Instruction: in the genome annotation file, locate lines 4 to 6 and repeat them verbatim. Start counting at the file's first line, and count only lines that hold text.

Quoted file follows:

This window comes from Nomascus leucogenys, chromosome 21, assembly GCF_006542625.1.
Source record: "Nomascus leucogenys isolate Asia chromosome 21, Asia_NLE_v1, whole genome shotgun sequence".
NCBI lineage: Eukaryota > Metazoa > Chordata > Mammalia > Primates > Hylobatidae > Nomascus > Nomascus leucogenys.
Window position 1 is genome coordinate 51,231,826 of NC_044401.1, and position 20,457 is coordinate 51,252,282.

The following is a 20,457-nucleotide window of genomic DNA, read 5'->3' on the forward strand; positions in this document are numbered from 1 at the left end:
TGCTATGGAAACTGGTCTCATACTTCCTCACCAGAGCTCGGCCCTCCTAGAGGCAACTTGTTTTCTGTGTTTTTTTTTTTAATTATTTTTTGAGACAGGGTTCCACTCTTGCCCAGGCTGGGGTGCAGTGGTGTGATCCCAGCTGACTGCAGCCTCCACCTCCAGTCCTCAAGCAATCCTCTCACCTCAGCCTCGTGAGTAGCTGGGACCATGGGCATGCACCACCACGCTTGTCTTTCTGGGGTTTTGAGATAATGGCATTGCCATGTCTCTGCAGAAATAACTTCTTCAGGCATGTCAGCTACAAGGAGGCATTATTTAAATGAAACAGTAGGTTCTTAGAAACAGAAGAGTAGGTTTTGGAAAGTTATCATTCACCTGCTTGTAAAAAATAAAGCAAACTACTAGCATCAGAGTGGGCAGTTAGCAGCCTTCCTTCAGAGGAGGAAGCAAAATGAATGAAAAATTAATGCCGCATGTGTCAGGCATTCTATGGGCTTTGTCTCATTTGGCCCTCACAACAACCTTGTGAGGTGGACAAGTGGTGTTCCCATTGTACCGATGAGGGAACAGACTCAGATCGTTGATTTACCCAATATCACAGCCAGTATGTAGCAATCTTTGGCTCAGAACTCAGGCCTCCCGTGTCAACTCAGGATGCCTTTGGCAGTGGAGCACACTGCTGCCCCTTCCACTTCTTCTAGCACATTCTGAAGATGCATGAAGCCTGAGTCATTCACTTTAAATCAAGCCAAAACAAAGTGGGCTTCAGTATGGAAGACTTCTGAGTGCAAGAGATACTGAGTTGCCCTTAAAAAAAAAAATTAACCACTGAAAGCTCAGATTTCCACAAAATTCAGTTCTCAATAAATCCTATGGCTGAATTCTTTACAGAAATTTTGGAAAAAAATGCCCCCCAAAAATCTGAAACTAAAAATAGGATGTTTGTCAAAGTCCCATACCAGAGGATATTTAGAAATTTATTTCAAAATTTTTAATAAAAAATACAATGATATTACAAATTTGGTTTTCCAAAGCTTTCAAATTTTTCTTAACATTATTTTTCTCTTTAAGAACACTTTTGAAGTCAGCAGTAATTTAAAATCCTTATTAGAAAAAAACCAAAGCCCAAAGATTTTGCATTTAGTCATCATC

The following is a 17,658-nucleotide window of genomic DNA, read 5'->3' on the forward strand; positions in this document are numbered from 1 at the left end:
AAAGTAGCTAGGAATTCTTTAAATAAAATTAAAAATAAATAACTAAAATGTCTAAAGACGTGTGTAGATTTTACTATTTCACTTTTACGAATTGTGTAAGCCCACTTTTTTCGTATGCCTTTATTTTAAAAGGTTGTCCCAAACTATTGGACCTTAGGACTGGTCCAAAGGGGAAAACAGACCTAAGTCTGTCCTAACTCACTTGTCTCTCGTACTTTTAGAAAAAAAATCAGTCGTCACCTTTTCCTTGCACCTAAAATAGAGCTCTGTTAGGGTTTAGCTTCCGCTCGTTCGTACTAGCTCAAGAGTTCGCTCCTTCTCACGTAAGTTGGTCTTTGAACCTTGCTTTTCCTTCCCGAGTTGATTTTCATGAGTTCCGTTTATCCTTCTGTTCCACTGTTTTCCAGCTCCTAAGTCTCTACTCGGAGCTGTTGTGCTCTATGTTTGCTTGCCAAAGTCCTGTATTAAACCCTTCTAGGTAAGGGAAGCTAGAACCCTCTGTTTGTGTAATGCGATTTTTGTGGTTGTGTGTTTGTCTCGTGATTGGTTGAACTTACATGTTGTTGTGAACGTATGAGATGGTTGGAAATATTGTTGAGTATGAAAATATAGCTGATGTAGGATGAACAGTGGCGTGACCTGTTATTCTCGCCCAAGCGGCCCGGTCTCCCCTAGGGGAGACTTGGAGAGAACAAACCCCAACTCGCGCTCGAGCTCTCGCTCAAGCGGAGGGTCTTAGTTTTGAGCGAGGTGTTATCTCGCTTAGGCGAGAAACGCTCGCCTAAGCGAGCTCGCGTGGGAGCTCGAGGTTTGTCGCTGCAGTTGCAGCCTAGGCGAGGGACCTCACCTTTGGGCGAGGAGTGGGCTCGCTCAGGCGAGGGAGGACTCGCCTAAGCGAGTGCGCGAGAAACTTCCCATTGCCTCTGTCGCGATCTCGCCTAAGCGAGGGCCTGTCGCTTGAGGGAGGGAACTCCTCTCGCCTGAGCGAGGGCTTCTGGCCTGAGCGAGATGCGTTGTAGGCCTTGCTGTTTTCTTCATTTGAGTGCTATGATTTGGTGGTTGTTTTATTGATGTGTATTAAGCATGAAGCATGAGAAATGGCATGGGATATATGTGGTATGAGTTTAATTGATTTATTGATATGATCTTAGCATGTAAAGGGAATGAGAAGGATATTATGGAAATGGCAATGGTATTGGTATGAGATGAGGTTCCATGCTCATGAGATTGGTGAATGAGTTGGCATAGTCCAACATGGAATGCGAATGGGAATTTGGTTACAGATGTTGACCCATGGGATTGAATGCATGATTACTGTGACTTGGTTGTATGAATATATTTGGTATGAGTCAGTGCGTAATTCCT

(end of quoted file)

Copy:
Window position 1 is genome coordinate 51,231,826 of NC_044401.1, and position 20,457 is coordinate 51,252,282.

The following is a 20,457-nucleotide window of genomic DNA, read 5'->3' on the forward strand; positions in this document are numbered from 1 at the left end:
TGCTATGGAAACTGGTCTCATACTTCCTCACCAGAGCTCGGCCCTCCTAGAGGCAACTTGTTTTCTGTGTTTTTTTTTTTAATTATTTTTTGAGACAGGGTTCCACTCTTGCCCAGGCTGGGGTGCAGTGGTGTGATCCCAGCTGACTGCAGCCTCCACCTCCAGTCCTCAAGCAATCCTCTCACCTCAGCCTCGTGAGTAGCTGGGACCATGGGCATGCACCACCACGCTTGTCTTTCTGGGGTTTTGAGATAATGGCATTGCCATGTCTCTGCAGAAATAACTTCTTCAGGCATGTCAGCTACAAGGAGGCATTATTTAAATGAAACAGTAGGTTCTTAGAAACAGAAGAGTAGGTTTTGGAAAGTTATCATTCACCTGCTTGTAAAAAATAAAGCAAACTACTAGCATCAGAGTGGGCAGTTAGCAGCCTTCCTTCAGAGGAGGAAGCAAAATGAATGAAAAATTAATGCCGCATGTGTCAGGCATTCTATGGGCTTTGTCTCATTTGGCCCTCACAACAACCTTGTGAGGTGGACAAGTGGTGTTCCCATTGTACCGATGAGGGAACAGACTCAGATCGTTGATTTACCCAATATCACAGCCAGTATGTAGCAATCTTTGGCTCAGAACTCAGGCCTCCCGTGTCAACTCAGGATGCCTTTGGCAGTGGAGCACACTGCTGCCCCTTCCACTTCTTCTAGCACATTCTGAAGATGCATGAAGCCTGAGTCATTCACTTTAAATCAAGCCAAAACAAAGTGGGCTTCAGTATGGAAGACTTCTGAGTGCAAGAGATACTGAGTTGCCCTTAAAAAAAAAAATTAACCACTGAAAGCTCAGATTTCCACAAAATTCAGTTCTCAATAAATCCTATGGCTGAATTCTTTACAGAAATTTTGGAAAAAAATGCCCCCCAAAAATCTGAAACTAAAAATAGGATGTTTGTCAAAGTCCCATACCAGAGGATATTTAGAAATTTATTTCAAAATTTTTAATAAAAAATACAATGATATTACAAATTTGGTTTTCCAAAGCTTTCAAATTTTTCTTAACATTATTTTTCTCTTTAAGAACACTTTTGAAGTCAGCAGTAATTTAAAATCCTTATTAGAAAAAAACCAAAGCCCAAAGATTTTGCATTTAGTCATCATC